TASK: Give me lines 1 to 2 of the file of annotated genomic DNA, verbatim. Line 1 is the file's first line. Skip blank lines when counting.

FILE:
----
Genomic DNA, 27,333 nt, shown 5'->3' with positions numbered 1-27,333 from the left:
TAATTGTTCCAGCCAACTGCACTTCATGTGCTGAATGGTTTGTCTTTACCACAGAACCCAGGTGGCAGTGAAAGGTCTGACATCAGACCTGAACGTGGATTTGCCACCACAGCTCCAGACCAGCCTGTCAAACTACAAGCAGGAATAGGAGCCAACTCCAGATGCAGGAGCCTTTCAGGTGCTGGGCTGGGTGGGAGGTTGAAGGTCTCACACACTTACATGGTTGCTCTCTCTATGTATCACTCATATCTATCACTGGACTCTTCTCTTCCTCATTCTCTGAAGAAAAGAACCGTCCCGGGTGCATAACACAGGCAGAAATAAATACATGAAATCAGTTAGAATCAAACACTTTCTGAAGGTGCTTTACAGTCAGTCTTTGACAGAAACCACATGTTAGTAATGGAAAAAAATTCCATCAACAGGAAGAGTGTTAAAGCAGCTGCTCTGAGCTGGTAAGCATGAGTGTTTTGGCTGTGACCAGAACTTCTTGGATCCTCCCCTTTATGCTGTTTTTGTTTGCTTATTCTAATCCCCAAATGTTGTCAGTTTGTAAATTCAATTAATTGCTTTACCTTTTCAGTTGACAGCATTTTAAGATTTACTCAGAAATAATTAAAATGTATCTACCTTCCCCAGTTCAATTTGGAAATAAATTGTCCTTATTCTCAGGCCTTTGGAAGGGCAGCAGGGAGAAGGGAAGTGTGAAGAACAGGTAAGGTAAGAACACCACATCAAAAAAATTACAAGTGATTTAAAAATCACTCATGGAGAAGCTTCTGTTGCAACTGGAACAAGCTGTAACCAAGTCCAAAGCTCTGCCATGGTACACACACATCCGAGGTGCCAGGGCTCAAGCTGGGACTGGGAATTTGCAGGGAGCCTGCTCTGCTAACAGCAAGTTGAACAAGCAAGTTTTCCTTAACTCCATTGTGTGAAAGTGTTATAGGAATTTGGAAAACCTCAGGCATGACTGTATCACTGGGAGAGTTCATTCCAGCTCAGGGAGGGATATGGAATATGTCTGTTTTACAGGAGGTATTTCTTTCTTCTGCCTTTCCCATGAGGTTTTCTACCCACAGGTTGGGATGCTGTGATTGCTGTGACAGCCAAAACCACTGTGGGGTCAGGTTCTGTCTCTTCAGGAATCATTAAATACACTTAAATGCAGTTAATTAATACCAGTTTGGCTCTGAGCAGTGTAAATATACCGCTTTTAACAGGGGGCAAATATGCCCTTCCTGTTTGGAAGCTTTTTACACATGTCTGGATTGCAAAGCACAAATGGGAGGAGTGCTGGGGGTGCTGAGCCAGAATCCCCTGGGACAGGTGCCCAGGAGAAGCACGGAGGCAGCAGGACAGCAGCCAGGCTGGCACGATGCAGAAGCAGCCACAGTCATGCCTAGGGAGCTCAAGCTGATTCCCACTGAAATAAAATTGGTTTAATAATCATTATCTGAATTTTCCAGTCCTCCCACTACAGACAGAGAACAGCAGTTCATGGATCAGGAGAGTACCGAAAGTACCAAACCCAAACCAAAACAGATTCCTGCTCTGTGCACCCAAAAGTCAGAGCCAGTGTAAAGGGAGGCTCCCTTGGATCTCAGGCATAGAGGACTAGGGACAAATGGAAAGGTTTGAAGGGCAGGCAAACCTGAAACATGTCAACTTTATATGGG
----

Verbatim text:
Genomic DNA, 27,333 nt, shown 5'->3' with positions numbered 1-27,333 from the left:
TAATTGTTCCAGCCAACTGCACTTCATGTGCTGAATGGTTTGTCTTTACCACAGAACCCAGGTGGCAGTGAAAGGTCTGACATCAGACCTGAACGTGGATTTGCCACCACAGCTCCAGACCAGCCTGTCAAACTACAAGCAGGAATAGGAGCCAACTCCAGATGCAGGAGCCTTTCAGGTGCTGGGCTGGGTGGGAGGTTGAAGGTCTCACACACTTACATGGTTGCTCTCTCTATGTATCACTCATATCTATCACTGGACTCTTCTCTTCCTCATTCTCTGAAGAAAAGAACCGTCCCGGGTGCATAACACAGGCAGAAATAAATACATGAAATCAGTTAGAATCAAACACTTTCTGAAGGTGCTTTACAGTCAGTCTTTGACAGAAACCACATGTTAGTAATGGAAAAAAATTCCATCAACAGGAAGAGTGTTAAAGCAGCTGCTCTGAGCTGGTAAGCATGAGTGTTTTGGCTGTGACCAGAACTTCTTGGATCCTCCCCTTTATGCTGTTTTTGTTTGCTTATTCTAATCCCCAAATGTTGTCAGTTTGTAAATTCAATTAATTGCTTTACCTTTTCAGTTGACAGCATTTTAAGATTTACTCAGAAATAATTAAAATGTATCTACCTTCCCCAGTTCAATTTGGAAATAAATTGTCCTTATTCTCAGGCCTTTGGAAGGGCAGCAGGGAGAAGGGAAGTGTGAAGAACAGGTAAGGTAAGAACACCACATCAAAAAAATTACAAGTGATTTAAAAATCACTCATGGAGAAGCTTCTGTTGCAACTGGAACAAGCTGTAACCAAGTCCAAAGCTCTGCCATGGTACACACACATCCGAGGTGCCAGGGCTCAAGCTGGGACTGGGAATTTGCAGGGAGCCTGCTCTGCTAACAGCAAGTTGAACAAGCAAGTTTTCCTTAACTCCATTGTGTGAAAGTGTTATAGGAATTTGGAAAACCTCAGGCATGACTGTATCACTGGGAGAGTTCATTCCAGCTCAGGGAGGGATATGGAATATGTCTGTTTTACAGGAGGTATTTCTTTCTTCTGCCTTTCCCATGAGGTTTTCTACCCACAGGTTGGGATGCTGTGATTGCTGTGACAGCCAAAACCACTGTGGGGTCAGGTTCTGTCTCTTCAGGAATCATTAAATACACTTAAATGCAGTTAATTAATACCAGTTTGGCTCTGAGCAGTGTAAATATACCGCTTTTAACAGGGGGCAAATATGCCCTTCCTGTTTGGAAGCTTTTTACACATGTCTGGATTGCAAAGCACAAATGGGAGGAGTGCTGGGGGTGCTGAGCCAGAATCCCCTGGGACAGGTGCCCAGGAGAAGCACGGAGGCAGCAGGACAGCAGCCAGGCTGGCACGATGCAGAAGCAGCCACAGTCATGCCTAGGGAGCTCAAGCTGATTCCCACTGAAATAAAATTGGTTTAATAATCATTATCTGAATTTTCCAGTCCTCCCACTACAGACAGAGAACAGCAGTTCATGGATCAGGAGAGTACCGAAAGTACCAAACCCAAACCAAAACAGATTCCTGCTCTGTGCACCCAAAAGTCAGAGCCAGTGTAAAGGGAGGCTCCCTTGGATCTCAGGCATAGAGGACTAGGGACAAATGGAAAGGTTTGAAGGGCAGGCAAACCTGAAACATGTCAACTTTATATGGG